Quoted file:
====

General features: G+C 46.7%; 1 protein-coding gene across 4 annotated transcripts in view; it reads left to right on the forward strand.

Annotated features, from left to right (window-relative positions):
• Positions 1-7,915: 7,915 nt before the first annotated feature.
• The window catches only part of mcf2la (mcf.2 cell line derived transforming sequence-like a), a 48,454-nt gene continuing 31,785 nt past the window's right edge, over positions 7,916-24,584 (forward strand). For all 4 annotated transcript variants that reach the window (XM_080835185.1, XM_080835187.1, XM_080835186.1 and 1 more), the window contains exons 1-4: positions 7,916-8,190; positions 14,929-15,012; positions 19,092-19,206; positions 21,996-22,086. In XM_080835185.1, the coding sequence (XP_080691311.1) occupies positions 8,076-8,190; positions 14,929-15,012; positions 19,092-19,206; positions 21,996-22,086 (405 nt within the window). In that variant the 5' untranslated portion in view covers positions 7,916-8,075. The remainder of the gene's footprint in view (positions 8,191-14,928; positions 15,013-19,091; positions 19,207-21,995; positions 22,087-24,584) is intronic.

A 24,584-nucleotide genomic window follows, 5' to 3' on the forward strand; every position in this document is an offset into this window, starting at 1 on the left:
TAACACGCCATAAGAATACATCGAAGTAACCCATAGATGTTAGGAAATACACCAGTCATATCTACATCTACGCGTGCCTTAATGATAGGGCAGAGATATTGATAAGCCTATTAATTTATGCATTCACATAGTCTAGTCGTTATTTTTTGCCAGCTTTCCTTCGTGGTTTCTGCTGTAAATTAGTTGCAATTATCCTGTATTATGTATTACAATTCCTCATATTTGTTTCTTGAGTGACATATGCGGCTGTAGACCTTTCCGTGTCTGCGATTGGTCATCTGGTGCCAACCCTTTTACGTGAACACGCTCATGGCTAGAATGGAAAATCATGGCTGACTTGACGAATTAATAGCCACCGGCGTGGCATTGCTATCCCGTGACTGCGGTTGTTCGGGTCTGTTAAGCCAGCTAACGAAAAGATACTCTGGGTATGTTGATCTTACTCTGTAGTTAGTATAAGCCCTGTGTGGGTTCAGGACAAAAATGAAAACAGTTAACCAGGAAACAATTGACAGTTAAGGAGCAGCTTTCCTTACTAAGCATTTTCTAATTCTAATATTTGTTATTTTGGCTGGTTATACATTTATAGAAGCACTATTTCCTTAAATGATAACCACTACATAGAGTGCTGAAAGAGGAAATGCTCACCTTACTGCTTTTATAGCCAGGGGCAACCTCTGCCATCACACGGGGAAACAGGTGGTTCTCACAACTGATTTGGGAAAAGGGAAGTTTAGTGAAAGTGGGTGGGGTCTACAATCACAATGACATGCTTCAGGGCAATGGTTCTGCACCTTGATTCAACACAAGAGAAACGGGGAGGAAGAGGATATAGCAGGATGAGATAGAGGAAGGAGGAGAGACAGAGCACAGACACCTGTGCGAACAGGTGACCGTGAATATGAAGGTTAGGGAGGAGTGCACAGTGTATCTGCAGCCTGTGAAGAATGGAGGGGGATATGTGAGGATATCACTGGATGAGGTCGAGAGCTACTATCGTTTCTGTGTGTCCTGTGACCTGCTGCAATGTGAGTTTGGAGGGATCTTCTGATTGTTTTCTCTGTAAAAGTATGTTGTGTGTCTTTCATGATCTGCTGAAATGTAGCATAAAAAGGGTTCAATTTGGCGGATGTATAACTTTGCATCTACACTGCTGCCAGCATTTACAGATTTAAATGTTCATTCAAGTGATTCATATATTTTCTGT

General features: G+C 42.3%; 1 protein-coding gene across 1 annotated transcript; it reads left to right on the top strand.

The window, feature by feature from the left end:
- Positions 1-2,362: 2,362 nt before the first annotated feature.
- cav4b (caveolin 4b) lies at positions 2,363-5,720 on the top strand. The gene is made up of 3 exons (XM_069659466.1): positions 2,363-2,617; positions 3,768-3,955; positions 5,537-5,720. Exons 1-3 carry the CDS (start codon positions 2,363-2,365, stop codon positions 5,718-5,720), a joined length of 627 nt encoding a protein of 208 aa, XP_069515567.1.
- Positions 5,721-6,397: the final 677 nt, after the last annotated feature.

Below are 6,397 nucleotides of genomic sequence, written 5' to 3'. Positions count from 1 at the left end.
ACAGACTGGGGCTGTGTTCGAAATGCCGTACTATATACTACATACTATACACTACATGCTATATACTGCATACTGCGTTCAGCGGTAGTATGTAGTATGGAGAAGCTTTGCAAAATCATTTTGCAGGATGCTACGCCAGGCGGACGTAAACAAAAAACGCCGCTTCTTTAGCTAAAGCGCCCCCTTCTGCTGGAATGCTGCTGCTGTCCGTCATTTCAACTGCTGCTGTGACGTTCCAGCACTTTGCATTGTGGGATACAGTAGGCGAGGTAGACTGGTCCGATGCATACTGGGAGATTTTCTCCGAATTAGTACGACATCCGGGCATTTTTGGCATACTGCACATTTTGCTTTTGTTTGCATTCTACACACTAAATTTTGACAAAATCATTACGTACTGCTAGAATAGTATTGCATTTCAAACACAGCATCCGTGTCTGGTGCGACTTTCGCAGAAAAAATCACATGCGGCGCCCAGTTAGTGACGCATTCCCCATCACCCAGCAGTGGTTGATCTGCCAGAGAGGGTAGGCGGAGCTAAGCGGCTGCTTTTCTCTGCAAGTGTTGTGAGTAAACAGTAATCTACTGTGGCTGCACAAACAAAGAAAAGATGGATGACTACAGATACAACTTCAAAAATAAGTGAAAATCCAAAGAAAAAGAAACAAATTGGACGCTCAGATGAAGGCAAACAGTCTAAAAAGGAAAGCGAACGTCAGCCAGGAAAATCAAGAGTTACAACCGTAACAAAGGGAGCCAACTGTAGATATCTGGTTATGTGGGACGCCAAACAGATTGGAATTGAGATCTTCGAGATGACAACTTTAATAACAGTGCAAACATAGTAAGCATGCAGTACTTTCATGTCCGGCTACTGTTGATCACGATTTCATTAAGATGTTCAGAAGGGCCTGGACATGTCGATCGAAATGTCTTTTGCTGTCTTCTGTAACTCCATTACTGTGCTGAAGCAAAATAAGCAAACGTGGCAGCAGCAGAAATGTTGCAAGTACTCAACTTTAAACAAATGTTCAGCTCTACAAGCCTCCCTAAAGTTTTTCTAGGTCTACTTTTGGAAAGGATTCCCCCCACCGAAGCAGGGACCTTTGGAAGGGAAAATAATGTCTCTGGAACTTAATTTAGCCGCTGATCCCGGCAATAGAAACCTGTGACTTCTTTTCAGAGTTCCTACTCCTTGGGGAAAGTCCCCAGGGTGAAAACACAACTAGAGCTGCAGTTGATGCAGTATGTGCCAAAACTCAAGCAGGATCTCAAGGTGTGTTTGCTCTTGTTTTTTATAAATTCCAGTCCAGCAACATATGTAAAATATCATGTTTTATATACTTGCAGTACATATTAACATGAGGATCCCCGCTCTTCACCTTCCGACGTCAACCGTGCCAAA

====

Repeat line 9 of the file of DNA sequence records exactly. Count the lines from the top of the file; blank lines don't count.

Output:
- Positions 1-2,362: 2,362 nt before the first annotated feature.